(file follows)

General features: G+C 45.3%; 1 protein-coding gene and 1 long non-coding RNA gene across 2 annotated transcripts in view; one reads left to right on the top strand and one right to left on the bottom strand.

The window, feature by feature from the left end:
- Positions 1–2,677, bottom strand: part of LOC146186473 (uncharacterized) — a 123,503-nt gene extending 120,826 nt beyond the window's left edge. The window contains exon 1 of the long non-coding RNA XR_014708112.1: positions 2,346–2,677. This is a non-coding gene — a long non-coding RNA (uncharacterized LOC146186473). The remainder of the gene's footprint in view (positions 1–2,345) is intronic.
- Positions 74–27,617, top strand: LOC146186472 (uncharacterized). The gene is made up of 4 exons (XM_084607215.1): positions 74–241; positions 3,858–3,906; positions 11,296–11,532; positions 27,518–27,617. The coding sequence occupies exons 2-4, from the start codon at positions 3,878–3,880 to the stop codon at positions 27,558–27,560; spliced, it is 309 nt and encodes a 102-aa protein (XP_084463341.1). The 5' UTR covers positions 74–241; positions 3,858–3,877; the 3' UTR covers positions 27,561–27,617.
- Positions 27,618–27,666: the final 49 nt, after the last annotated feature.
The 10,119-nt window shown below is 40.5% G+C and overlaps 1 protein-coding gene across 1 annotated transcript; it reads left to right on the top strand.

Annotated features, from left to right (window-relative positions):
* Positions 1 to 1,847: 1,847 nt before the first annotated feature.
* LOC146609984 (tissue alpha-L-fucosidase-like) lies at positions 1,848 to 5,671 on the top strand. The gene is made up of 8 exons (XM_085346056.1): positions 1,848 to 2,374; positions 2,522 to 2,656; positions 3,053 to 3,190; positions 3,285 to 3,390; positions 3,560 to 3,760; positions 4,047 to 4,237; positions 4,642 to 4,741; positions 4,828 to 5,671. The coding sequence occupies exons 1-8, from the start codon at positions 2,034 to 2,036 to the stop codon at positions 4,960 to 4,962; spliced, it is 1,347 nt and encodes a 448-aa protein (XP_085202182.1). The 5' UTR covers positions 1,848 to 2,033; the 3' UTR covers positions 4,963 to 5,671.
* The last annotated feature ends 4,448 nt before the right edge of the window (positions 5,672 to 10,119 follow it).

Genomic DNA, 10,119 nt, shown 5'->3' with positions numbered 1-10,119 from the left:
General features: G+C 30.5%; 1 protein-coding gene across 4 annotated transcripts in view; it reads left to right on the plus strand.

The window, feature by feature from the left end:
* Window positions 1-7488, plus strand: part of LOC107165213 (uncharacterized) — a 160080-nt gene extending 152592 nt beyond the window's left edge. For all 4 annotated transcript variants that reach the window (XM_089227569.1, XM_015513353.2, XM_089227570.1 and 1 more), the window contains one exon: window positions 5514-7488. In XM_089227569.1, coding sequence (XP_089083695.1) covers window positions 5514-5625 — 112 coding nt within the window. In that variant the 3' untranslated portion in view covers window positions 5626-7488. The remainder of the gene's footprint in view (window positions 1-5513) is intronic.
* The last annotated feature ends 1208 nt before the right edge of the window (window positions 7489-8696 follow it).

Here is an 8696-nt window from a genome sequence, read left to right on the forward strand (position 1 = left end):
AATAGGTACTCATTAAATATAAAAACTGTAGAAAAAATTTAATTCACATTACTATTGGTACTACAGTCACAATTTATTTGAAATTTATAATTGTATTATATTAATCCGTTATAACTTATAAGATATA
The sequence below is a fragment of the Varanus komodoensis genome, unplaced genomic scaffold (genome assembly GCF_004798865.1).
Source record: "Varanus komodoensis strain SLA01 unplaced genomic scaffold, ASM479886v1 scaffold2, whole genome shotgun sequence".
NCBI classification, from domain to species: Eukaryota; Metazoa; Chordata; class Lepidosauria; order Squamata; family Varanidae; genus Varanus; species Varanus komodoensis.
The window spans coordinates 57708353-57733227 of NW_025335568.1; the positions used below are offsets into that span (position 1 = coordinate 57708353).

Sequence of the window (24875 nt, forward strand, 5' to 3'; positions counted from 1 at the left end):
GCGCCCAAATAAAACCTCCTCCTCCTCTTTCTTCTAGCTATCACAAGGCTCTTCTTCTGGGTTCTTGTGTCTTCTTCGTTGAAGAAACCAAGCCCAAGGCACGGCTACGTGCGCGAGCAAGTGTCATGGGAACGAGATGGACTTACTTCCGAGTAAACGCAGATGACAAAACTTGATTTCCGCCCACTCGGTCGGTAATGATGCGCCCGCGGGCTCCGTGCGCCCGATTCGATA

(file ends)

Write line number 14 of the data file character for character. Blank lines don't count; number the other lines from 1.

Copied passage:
* Window positions 1-7488, plus strand: part of LOC107165213 (uncharacterized) — a 160080-nt gene extending 152592 nt beyond the window's left edge. For all 4 annotated transcript variants that reach the window (XM_089227569.1, XM_015513353.2, XM_089227570.1 and 1 more), the window contains one exon: window positions 5514-7488. In XM_089227569.1, coding sequence (XP_089083695.1) covers window positions 5514-5625 — 112 coding nt within the window. In that variant the 3' untranslated portion in view covers window positions 5626-7488. The remainder of the gene's footprint in view (window positions 1-5513) is intronic.